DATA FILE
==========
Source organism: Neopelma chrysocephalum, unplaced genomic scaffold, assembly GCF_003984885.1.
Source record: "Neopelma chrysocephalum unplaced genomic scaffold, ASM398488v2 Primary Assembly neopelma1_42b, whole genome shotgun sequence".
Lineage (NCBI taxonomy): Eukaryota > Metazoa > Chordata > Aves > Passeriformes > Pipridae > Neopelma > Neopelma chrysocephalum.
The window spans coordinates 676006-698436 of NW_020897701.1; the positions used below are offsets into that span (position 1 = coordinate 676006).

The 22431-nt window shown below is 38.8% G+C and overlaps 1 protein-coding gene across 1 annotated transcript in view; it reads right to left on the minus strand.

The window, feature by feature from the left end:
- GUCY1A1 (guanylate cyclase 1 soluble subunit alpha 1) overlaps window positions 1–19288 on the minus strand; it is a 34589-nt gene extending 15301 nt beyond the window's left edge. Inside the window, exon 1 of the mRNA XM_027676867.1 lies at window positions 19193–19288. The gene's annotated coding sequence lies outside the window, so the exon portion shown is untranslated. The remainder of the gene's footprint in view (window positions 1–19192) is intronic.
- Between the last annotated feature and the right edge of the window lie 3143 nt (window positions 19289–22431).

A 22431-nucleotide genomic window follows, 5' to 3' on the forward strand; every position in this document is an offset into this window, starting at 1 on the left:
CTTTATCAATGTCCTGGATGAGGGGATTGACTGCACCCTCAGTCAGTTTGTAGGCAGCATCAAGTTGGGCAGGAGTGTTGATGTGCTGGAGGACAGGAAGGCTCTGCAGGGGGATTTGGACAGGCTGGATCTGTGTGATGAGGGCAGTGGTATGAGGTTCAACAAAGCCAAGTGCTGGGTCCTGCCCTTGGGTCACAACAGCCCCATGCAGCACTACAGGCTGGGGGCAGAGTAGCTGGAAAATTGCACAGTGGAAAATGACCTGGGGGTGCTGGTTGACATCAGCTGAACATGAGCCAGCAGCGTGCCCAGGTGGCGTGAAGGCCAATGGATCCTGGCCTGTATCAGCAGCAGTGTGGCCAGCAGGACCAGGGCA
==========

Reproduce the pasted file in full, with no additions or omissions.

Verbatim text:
Source organism: Neopelma chrysocephalum, unplaced genomic scaffold, assembly GCF_003984885.1.
Source record: "Neopelma chrysocephalum unplaced genomic scaffold, ASM398488v2 Primary Assembly neopelma1_42b, whole genome shotgun sequence".
Lineage (NCBI taxonomy): Eukaryota > Metazoa > Chordata > Aves > Passeriformes > Pipridae > Neopelma > Neopelma chrysocephalum.
The window spans coordinates 676006-698436 of NW_020897701.1; the positions used below are offsets into that span (position 1 = coordinate 676006).

The 22431-nt window shown below is 38.8% G+C and overlaps 1 protein-coding gene across 1 annotated transcript in view; it reads right to left on the minus strand.

The window, feature by feature from the left end:
- GUCY1A1 (guanylate cyclase 1 soluble subunit alpha 1) overlaps window positions 1–19288 on the minus strand; it is a 34589-nt gene extending 15301 nt beyond the window's left edge. Inside the window, exon 1 of the mRNA XM_027676867.1 lies at window positions 19193–19288. The gene's annotated coding sequence lies outside the window, so the exon portion shown is untranslated. The remainder of the gene's footprint in view (window positions 1–19192) is intronic.
- Between the last annotated feature and the right edge of the window lie 3143 nt (window positions 19289–22431).

A 22431-nucleotide genomic window follows, 5' to 3' on the forward strand; every position in this document is an offset into this window, starting at 1 on the left:
CTTTATCAATGTCCTGGATGAGGGGATTGACTGCACCCTCAGTCAGTTTGTAGGCAGCATCAAGTTGGGCAGGAGTGTTGATGTGCTGGAGGACAGGAAGGCTCTGCAGGGGGATTTGGACAGGCTGGATCTGTGTGATGAGGGCAGTGGTATGAGGTTCAACAAAGCCAAGTGCTGGGTCCTGCCCTTGGGTCACAACAGCCCCATGCAGCACTACAGGCTGGGGGCAGAGTAGCTGGAAAATTGCACAGTGGAAAATGACCTGGGGGTGCTGGTTGACATCAGCTGAACATGAGCCAGCAGCGTGCCCAGGTGGCGTGAAGGCCAATGGATCCTGGCCTGTATCAGCAGCAGTGTGGCCAGCAGGACCAGGGCA